Histamine is a chemical produced by your body that is involved in your immune system, proper digestion, and central nervous system during immune responses.  It sends messages from your body to your brain, and is a component of stomach acid (which helps you digest your food — I’ve talked about stomach acid and rosacea before).  But the role of histamine that is central to our discussion today is how histamine is involved with the immune system.

You mostly like are familiar with the word “histamine” as it being a part of the word “anti-histamine” — those substances that one takes when allergies are being a bother. Histamines are alerting your body of a real (or mistaken) offender and cause an inflammatory response.  And it causes this all over the body.

If your body can’t break down the histamine well or fast enough, you end up with histamine intolerance.

That leads to the problems outlined in this post on histamine intolerance, but basically you can have all kinds of symptoms including things that one would typically associate with allergies, such as:

bottle of probiotics with healthy foods in front - low histamine probiotics

Histamine and Probiotics

Basically, if you have a histamine intolerance issue, the last thing that you want is to be taking probiotics that make more histamine.  If you do that, instead of getting healthier, you could be exacerbating an underlying health issue and well–your probiotics could be making you sick.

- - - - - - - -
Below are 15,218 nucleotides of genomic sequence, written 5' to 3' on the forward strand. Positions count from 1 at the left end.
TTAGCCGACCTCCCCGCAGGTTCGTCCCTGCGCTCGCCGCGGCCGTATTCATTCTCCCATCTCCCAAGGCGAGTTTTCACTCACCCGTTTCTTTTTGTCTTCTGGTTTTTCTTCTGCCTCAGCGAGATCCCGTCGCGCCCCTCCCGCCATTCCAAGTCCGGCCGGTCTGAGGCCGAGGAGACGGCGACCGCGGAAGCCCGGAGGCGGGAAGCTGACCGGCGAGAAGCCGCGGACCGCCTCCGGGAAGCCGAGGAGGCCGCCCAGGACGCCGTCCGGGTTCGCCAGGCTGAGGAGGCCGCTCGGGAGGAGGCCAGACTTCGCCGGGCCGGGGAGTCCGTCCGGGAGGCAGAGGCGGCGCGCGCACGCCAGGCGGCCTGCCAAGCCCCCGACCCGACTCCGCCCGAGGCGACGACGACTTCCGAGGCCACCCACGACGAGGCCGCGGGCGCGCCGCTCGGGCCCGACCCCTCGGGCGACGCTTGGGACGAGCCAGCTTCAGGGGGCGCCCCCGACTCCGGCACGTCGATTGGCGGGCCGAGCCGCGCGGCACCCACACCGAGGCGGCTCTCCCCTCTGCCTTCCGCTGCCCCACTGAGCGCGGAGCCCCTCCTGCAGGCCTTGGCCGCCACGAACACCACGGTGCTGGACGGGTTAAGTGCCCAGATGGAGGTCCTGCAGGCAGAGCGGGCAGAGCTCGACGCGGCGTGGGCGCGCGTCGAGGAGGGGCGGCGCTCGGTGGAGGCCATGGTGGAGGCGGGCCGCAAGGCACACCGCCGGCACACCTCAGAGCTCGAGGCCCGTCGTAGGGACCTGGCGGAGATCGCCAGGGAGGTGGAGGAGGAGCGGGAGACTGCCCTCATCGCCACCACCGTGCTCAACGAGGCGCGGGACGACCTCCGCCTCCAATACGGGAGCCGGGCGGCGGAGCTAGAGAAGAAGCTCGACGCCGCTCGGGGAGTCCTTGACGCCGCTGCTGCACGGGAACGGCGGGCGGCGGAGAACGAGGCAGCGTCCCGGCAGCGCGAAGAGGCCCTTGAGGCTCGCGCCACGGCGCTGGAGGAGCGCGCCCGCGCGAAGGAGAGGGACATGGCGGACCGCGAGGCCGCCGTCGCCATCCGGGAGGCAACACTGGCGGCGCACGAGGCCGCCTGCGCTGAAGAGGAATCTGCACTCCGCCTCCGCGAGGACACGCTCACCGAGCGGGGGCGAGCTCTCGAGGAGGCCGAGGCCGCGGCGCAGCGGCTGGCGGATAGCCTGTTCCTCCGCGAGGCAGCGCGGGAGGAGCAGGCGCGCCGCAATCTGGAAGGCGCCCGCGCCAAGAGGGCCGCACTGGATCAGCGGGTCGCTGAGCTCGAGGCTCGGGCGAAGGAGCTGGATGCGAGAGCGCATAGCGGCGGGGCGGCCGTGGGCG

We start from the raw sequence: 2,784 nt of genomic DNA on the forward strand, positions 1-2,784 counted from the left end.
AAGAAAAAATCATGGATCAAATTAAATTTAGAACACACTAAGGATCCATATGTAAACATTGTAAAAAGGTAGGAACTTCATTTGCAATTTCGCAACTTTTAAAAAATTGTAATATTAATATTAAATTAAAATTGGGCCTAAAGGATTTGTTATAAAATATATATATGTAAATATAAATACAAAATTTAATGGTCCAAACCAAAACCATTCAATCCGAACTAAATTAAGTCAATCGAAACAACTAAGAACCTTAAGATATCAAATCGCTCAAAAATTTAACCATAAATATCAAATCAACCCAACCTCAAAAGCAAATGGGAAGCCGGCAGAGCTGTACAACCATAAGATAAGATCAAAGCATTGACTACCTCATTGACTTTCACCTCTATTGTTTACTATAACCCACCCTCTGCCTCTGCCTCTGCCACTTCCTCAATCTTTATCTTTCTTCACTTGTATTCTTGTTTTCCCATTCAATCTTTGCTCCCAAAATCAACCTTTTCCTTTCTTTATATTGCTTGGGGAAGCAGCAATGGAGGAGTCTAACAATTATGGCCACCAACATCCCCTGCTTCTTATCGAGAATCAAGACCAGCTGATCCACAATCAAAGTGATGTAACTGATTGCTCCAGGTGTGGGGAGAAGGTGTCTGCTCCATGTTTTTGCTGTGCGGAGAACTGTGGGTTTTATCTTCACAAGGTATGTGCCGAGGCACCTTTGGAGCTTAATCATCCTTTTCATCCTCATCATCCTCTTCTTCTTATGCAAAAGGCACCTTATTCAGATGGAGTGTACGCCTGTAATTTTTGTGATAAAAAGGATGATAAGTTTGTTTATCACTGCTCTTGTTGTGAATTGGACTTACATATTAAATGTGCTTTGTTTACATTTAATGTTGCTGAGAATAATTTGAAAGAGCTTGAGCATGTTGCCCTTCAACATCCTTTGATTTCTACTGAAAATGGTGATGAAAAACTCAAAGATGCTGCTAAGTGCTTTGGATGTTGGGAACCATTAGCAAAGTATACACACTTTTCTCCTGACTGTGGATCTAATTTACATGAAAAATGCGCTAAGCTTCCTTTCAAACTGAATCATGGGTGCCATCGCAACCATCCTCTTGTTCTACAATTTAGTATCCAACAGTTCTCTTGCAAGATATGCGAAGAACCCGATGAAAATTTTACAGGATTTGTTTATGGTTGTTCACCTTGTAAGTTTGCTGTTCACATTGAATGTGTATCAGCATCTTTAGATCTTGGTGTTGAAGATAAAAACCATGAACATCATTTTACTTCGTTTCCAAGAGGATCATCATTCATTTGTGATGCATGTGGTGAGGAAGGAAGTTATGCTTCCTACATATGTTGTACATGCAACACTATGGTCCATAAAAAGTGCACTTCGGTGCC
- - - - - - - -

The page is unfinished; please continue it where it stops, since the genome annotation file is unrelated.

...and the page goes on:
And if you are making your own Water Kefir, Homemade Sauerkraut, and more, that may or may not be a good idea depending on your issues with histamine.

Additionally, there are some probiotic strains that have been shown to be helpful in reducing the histamine response.

According to the research that I have done, the following are various probiotic strains and the effect that they have on histamine levels.  Of course that research could change in the future.

Histamine Raising Probiotic Strains

  • Lactobacillus bulgaricus
  • Lactobacillus casei
  • S. thermophilus
  • Lactobacillus delbrueckii
  • B Lichenformis – appears to raise histamine (source)
  • Lactobacillus helveticus (while this does raise histamines, it is known to reduce anxiety and ammonia, and restores cognitive function) (source)

Histamine Lowering Strains

  • Bifidobacterium infantis
  • Lactobacillus gasseri
  • Lactobacillus rhamnosus
  • Bifidobacterium longum
  • Lactobacillus plantarum
  • Bifidobacterium breve
  • Lactobacillus salivarius
  • Bifidobacterium lactis
  • Bifidobacterium Bifidum – (source)